Like everyone on this side of paradise, I’ve got my challenges. Lately, stray cats, flies, and neighbor challenges. My mother-in-law feeds stray cats canned Salmon Surprise on our cement. Her cats kindly leave a portion for the flies. They swarm around our garbage cans like there’s a party going on, the hot spot on the block. Lifting the lid releases a Pandora’s Box cloud of flies. And I’ve got a neighbor.
A scorching day, garbage day, my daughter waits on her bike for our beach trip as I collect the garbage cans, dragging them back to the house. I stop before passing the lilac bush to get the tossed lid off the grass. When I slap the dented lid on, something moves inside. I peer into a sea of worms—hundreds of wiggling, white, fly larva. Not what I want to see on my way to the beach.
I throw my hands up in disgust and whine to Jordan, “Oooh, there’s worms! How groce!” She drops her bike to take a look.
I don’t know my neighbor is watching.
The next morning, I carry out the recyclable bin, clunking with Snapple bottles and ignore the fly can still on the lawn. Donna is crossing the island. I prefer the pleasant wave in the morning before coffee; if she crosses the grass island, she’ll talk my ears, nose, and toes off for an hour. She’s friendly and we laugh, but now I just need coffee.
“I’ve got something to say to you.” It must be about one of my teenage sons. She hates when they play ball near her house. She’s complained before that they aim for her window. She continues to ramble...
“You know, I can’t help it...that’s where my window is, and I look out when I’m at the computer or I sit outside on my porch and smoke. I’m a sick woman and that’s what I do.” I’m completely perplexed.
“Okay, and?” What’s she getting at?
“Yesterday, I saw you go like this...” She imitates the same hand motion I gave to Jordan after discovering worm soup in the garbage. It clicks—she misinterpreted the gesture as “what are YOU looking at?”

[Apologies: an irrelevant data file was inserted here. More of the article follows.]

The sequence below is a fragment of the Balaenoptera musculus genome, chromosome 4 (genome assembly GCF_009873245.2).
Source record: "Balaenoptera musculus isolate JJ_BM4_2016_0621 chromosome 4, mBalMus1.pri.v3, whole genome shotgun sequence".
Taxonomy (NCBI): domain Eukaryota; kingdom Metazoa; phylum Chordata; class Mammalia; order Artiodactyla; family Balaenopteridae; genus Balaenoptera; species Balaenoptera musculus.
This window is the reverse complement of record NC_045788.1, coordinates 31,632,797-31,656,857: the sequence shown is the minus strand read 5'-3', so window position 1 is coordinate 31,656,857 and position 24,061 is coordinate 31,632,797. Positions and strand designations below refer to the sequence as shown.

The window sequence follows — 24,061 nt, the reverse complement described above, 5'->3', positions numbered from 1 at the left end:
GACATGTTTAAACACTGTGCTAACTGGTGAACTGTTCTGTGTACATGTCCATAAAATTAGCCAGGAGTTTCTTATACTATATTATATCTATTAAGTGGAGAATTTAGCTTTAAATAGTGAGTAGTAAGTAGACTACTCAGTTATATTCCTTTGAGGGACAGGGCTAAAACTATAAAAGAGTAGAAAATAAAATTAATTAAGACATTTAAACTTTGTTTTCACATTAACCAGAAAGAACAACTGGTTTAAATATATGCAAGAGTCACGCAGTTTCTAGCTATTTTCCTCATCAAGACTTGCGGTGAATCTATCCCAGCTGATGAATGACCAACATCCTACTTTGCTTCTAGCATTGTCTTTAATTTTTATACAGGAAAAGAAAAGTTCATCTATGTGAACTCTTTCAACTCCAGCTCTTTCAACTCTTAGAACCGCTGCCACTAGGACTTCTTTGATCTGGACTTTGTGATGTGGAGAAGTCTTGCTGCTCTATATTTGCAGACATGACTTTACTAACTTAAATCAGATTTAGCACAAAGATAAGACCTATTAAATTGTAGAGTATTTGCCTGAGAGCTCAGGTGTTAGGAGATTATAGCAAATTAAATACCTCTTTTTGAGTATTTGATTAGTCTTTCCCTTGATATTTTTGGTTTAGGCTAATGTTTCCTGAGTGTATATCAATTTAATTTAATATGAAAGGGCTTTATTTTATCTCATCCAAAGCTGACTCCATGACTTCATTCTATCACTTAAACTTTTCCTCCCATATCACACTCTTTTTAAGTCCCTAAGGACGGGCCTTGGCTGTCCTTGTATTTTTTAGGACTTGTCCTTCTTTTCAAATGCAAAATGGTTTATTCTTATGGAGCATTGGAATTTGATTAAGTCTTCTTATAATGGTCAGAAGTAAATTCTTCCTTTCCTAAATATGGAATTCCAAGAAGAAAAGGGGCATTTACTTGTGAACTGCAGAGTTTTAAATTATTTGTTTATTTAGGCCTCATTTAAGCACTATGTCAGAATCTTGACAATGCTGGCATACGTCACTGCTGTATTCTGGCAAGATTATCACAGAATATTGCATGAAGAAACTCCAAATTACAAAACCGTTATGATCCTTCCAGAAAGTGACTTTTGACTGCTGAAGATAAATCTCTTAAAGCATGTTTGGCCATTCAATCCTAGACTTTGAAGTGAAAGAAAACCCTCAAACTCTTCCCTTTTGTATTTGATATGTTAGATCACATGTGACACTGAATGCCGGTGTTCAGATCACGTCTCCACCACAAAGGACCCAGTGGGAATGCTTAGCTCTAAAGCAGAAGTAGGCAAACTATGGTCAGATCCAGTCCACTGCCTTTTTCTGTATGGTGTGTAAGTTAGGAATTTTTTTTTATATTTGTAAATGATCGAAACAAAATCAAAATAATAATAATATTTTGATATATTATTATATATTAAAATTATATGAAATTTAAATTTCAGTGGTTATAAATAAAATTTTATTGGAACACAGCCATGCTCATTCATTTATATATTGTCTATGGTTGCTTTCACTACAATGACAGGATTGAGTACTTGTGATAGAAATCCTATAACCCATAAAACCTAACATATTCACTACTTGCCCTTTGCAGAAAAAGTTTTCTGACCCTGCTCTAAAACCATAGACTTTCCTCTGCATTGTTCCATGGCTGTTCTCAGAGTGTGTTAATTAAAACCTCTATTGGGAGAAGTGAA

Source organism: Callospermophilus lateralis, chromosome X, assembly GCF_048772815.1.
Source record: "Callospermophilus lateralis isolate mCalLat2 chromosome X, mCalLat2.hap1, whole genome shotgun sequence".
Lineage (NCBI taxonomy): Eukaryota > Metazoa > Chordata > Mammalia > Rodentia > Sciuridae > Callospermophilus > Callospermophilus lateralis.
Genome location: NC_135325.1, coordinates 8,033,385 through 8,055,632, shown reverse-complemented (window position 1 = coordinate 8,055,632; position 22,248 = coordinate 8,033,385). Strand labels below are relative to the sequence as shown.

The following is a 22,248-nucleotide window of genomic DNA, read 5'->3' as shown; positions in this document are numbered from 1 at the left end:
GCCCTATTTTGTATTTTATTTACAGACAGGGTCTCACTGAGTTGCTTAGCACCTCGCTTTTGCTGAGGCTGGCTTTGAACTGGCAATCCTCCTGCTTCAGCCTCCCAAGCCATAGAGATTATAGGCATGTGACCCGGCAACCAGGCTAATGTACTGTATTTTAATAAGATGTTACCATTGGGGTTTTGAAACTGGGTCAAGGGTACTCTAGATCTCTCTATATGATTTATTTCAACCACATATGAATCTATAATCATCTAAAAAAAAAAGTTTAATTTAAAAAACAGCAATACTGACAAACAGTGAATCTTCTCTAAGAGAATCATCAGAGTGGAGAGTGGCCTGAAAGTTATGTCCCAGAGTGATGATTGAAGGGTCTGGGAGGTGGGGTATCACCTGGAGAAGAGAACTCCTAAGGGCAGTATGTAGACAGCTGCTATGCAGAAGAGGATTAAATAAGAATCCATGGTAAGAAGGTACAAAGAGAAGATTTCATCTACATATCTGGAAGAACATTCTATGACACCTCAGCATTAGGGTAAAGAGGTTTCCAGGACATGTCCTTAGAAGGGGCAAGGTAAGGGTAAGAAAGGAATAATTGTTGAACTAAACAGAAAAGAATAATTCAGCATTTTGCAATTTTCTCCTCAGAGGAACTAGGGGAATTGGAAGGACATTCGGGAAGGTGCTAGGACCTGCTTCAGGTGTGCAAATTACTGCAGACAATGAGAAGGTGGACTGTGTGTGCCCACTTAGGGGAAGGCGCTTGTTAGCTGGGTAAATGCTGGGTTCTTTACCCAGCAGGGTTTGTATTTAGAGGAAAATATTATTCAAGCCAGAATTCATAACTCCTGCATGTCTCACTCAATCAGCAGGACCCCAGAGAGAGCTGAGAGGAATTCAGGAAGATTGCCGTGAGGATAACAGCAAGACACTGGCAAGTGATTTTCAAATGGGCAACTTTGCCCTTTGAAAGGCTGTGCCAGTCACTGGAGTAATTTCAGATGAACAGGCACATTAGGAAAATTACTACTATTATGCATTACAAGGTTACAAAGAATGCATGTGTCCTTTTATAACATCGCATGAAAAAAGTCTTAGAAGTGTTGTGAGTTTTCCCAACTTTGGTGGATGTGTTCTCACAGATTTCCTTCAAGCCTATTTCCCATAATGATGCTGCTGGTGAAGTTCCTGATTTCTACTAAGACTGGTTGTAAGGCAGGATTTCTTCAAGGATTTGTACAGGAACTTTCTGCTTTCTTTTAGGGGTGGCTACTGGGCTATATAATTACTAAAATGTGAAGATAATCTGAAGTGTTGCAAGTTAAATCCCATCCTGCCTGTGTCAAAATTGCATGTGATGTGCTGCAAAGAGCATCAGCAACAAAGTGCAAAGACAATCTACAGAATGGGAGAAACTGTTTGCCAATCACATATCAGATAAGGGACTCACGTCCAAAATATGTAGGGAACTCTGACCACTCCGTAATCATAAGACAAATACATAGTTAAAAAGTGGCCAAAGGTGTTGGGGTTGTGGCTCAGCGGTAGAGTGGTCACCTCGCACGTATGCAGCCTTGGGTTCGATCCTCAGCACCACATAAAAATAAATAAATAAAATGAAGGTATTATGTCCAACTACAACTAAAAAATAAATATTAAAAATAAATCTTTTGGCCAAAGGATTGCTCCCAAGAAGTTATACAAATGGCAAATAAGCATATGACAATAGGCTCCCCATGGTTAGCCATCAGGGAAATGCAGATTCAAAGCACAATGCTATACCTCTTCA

I try to explain the flies, the garbage, the worms, the hand signal . . . sure she’ll laugh and say, “Oh, I’m sorry. How silly of me!” Instead, Donna interrupts, “No, you were looking right at me.” And storms away.
My heart races, body boils at the thought of being falsely accused. I’m steamed.
On the other side of paradise, she wouldn’t be angry, I wouldn’t have bugs, and I wouldn’t lose my temper. But I’m here, on this side, so I march across the island where dog-walkers roam, up her stone walkway, lined with manicured periwinkle hydrangea and golden daisies, straight to her frosted glass front door with the ladybug welcome mat. My pulse beats fast, adrenaline gushing through my body. The door opens; I’m inches from her hazel eyes, wrinkles, and pursed lips. She steps outside.
“You need to stop accusing and listen,” I begin.
“You’re yelling. I won’t listen to yelling.”
“I’m not yelling,” I say, raising my pitch slightly and pushing down a frustrated scream.
“You know, my son is home.” Her smoking hand is planted on her hip.
I wait for her to stop. “What do you think I’m gonna do?” I try again, explain fly larva, garbage, the hand gesture meant for Jordan. “I didn’t know you were outside watching me...I was talking to my daughter.”
“I know what I saw—you were looking right at me. And I have to say, you always make me feel uncomfortable.” She turns around and stomps over to her son’s yellow Ferrari.
“What? Are you kidding? I’ve never said a mean word to you! Ever!” My voice peaks at a seven.
She slams her car door. I’m angry the rest of the day.
Of course the next day, a friend gives me a devotion book by Joyce Meyer. The second paragraph begins, “If someone offends us early in the morning, our anger can keep us defensive all day.” Lord, are you talking to me?
I’ll need God’s grace to get along with my accusing neighbor. Jesus does know what it’s like to be falsely accused on this side of paradise.
I look forward to reaching the other side one day, where I’ll have no problem loving my neighbors, and my mansion won’t have flies.
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